Salsa. Mambo. Rumba. Cha-cha-chá. The very names of Latin music genres suggest an irresistible, unmistakable rhythm; through the decades, Latino musicians have influenced traditional genres of music in the US, while creating their own new musical styles.

This content-rich multimedia site from the Smithsonian presents the musical contributions of US Latinos from the 1930s to the present. It serves as a marketing tool (to announce exhibition dates and public events) for the promotion of a five-year tour that will take the exhibition to small venues across the country that may not have access to easy-to-update Web sites.

Music is the heart of this site, and can be found on almost every page. Radio Sabor provides visitors with a continuous play of the Jukebox music in the background while The Mixer, a fun Flash interactive, allows the adjustment of individual instruments in a song to analyze its genre.

Available in both Spanish and English, including the classroom materials, the main content is organized by five US cities where Latin Americans have thrived since the 1930s. Most of the audio and video were recorded for this exhibition and are available exclusively on the site, including interviews with several musicians who played during the heyday of great clubs like the Palladium. In addition, music experts offer commentary on topics such as the influence of traditional Latino songs on popular musicians like the Beatles.

• The original exhibition was created by Seattle’s Experience Music Project (EMP) in partnership with the University of Washington. This smaller version of the exhibition was organized for travel by the Smithsonian Institution Traveling Exhibition Service (SITES) and the Web site, exhibition tour and related educational programs were made possible by Ford Motor Company Fund.

• The site is built in Drupal and the primary content is a large database containing 84 biographies of Latino musicians, 24 musical styles, 175 photographs and 35 audio/video commentaries.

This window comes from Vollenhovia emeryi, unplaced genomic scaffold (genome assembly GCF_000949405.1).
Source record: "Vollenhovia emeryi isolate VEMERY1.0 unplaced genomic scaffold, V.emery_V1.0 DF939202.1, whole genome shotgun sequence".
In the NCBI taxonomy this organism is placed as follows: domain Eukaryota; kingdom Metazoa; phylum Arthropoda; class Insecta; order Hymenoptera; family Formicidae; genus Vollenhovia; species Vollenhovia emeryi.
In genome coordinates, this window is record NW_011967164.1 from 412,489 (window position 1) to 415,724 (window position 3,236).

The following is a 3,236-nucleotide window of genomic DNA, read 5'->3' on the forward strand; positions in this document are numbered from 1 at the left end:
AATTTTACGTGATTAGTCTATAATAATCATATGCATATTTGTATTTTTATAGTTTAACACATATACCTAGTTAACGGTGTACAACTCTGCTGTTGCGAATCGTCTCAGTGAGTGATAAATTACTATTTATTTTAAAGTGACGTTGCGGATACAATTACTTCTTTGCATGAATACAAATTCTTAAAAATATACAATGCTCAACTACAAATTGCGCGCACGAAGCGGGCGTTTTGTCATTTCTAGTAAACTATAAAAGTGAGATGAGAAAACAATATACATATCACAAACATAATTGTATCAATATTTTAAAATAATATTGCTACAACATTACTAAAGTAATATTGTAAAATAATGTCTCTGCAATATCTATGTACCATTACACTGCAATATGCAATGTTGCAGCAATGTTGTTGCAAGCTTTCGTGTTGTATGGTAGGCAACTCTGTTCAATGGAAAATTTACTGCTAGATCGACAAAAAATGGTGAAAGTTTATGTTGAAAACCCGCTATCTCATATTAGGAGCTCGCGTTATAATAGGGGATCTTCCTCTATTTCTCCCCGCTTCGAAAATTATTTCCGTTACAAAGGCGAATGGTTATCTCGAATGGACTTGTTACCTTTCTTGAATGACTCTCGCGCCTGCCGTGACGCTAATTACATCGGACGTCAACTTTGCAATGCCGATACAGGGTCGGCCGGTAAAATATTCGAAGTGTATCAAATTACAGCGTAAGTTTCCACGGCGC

• Because an exact match to the original exhibition font was unavailable, Interactive Knowledge decided early on to use a Web font for the page headers. Shortly before the site launched, the font house lost the rights to that font and despite a day-long search for a replacement, the distinctive typeface was not to be found. Too far into development to create graphic headers in English and Spanish, the team settled for something that blended with the overall style. Several months after the site launch another scare occurred when the font house sent an email stating they had to change how the font was coded—which required a rewrite of the CSS so the headers would display correctly.

• User-friendly private sites were created for the venues so they could easily upload their events and promotions, as well as share tips and post questions to other venues.

• Interactive Knowledge not only organized and designed the site, but also assisted in the content research and writing; this is its fifth collaboration with The Smithsonian Institution Traveling Exhibition Service.

.
Credits: interactiveknowledge.com


Communication Arts

// From our friends at Communication Arts

Leave a comment